A lot of homeowners choose to live on site whilst their homes are being renovated. If you have decided to do this, here are a couple of tips which should help to make this experience as comfortable as possible.
Invest in the right supplies
Living on site during a renovation can be a very stressful experience, especially if you are a stay-at-home parent, or if you work from home and will, therefore, be in the house every single day throughout the project. However, if you equip yourself with the right supplies, you can make this process far more bearable.
First and foremost, consider purchasing some soundproof ear muffs for you and any other household members who will be on site during the day. Construction work often involves breaking through walls, hammering and using power tools; these activities can be incredibly noisy.
Constant exposure to loud noises will not only put you at risk of hearing damage but will also increase your stress levels; whilst you might be happy to tolerate the banging and clattering for an hour or two, you will eventually find yourself feeling tense and irritated by the relentless racket. Soundproof ear muffs will protect your ears from damage and help to drown out the annoying sounds produced by the construction work.
If you wish to be spared the hassle of ordering takeaway or dining out at restaurants on a daily basis, you should also invest in some small-sized food preparation and cooking equipment. A portable fridge, along with a microwave and a hot plate should enable you to whip up a few basic meals for you and your family each day, even if your kitchen is completely unusable.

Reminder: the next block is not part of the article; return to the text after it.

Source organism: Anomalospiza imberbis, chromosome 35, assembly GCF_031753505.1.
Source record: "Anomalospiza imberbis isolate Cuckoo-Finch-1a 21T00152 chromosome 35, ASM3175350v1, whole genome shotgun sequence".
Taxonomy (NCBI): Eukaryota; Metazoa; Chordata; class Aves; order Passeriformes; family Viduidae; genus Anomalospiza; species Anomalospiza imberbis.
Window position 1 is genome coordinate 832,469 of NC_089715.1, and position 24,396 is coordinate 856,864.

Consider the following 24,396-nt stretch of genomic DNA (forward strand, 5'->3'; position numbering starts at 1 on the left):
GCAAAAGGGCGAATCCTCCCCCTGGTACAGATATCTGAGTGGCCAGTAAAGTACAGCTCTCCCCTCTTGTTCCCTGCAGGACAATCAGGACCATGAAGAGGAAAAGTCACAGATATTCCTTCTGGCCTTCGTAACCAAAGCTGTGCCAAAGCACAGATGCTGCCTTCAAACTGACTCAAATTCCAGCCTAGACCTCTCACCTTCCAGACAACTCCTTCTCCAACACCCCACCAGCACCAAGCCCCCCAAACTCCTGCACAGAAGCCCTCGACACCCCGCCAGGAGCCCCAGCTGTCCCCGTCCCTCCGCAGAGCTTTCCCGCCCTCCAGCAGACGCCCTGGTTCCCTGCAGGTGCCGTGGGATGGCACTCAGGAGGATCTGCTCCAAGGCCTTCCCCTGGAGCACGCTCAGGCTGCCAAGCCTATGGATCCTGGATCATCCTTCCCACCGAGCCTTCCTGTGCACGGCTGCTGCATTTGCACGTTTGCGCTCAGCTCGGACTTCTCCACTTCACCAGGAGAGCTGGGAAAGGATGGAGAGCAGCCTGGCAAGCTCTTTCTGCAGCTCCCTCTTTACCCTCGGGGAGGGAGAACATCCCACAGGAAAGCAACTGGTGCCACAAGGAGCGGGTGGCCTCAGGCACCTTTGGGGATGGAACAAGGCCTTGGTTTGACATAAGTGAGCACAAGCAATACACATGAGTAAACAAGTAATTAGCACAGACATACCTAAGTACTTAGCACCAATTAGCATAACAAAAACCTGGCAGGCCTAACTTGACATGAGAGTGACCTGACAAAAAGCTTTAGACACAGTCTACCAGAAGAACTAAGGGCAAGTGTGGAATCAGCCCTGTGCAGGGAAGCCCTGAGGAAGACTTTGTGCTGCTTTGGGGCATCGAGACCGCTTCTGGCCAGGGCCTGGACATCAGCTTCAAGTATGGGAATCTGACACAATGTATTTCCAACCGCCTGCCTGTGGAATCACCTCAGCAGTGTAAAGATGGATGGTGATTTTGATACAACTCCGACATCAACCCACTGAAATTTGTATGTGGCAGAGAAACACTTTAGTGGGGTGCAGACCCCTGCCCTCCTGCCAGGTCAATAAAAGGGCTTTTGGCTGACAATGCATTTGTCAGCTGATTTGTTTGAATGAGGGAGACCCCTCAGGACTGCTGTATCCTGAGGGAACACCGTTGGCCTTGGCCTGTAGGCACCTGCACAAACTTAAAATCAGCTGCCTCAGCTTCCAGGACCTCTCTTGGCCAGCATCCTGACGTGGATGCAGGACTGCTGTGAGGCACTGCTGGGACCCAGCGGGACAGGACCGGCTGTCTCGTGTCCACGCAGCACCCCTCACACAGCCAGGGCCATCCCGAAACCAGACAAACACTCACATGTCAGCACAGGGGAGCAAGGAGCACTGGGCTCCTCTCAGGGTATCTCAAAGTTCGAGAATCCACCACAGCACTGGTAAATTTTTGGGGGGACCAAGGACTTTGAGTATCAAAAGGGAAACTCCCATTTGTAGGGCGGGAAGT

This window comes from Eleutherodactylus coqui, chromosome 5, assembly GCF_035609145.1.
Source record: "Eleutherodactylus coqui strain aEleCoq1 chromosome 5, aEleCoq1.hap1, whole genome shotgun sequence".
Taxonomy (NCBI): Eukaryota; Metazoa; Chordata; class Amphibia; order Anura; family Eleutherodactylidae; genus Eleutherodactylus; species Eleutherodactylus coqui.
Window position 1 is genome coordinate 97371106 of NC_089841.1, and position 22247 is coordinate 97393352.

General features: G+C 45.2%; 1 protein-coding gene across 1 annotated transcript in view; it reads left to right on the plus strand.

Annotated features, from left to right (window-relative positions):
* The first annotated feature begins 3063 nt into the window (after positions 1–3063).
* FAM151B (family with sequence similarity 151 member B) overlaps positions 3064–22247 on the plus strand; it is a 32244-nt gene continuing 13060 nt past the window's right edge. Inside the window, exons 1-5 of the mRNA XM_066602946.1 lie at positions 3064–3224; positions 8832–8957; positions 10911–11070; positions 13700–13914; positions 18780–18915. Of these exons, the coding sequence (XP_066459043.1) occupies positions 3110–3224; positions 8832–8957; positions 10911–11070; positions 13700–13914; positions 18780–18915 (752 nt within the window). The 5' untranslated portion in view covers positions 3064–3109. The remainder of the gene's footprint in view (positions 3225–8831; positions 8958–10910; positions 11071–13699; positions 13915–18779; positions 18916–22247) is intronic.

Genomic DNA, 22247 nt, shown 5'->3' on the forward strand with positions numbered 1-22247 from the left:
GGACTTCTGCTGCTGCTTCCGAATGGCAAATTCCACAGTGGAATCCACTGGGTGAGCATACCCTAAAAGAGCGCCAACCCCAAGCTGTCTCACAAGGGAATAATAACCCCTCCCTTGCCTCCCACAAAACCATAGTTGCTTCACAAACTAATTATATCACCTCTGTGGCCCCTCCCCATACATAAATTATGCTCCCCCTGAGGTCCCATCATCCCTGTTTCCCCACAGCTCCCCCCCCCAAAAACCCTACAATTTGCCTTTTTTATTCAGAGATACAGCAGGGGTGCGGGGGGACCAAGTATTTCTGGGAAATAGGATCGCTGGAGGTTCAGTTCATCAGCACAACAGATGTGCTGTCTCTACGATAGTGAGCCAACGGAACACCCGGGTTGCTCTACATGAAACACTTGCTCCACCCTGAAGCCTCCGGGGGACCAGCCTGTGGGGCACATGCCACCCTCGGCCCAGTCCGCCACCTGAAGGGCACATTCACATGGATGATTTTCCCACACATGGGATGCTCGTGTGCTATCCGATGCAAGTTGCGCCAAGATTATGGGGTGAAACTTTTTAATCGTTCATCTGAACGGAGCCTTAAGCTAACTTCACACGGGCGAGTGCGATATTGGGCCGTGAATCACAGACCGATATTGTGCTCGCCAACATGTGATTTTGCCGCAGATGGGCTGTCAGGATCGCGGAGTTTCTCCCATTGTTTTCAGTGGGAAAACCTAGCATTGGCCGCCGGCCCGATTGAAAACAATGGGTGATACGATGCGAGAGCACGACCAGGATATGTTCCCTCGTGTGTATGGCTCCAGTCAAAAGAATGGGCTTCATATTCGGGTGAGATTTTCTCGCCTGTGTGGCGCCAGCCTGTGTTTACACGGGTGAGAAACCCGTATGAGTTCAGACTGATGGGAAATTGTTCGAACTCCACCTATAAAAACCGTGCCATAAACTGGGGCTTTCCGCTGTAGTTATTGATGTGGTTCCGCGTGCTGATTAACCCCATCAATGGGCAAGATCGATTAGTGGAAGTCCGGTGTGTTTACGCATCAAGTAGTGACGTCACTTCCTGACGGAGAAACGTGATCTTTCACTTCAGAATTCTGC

Prepare for disruption to your water supply
If your bathroom and kitchen are being renovated, the plumbers will almost certainly need to switch off the water supply whilst they perform their job. Depending on the extent of the work that needs to be done, the supply may be turned off for several days; for example, if the plumbers have been tasked with re-routing the pipes in the bathroom to allow for a different placement of your bath or shower, this could take up to a week, if not longer.
As such, it is vital to ensure that you are prepared to live without access to your normal water supply. You will need a large quantity of bottled water for drinking, washing your hands and rinsing used dishes and cutlery. You may also want to purchase several bottles of hand sanitiser.
If you are on good terms with a nearby neighbour, it might be worth asking them if it would be possible to use their bathroom facilities during the period where your own home's water supply is unavailable. If this is not an option, it will probably be necessary to hire a portable toilet to keep on site for the duration of the plumbing work and to use your local gym's showers for bathing.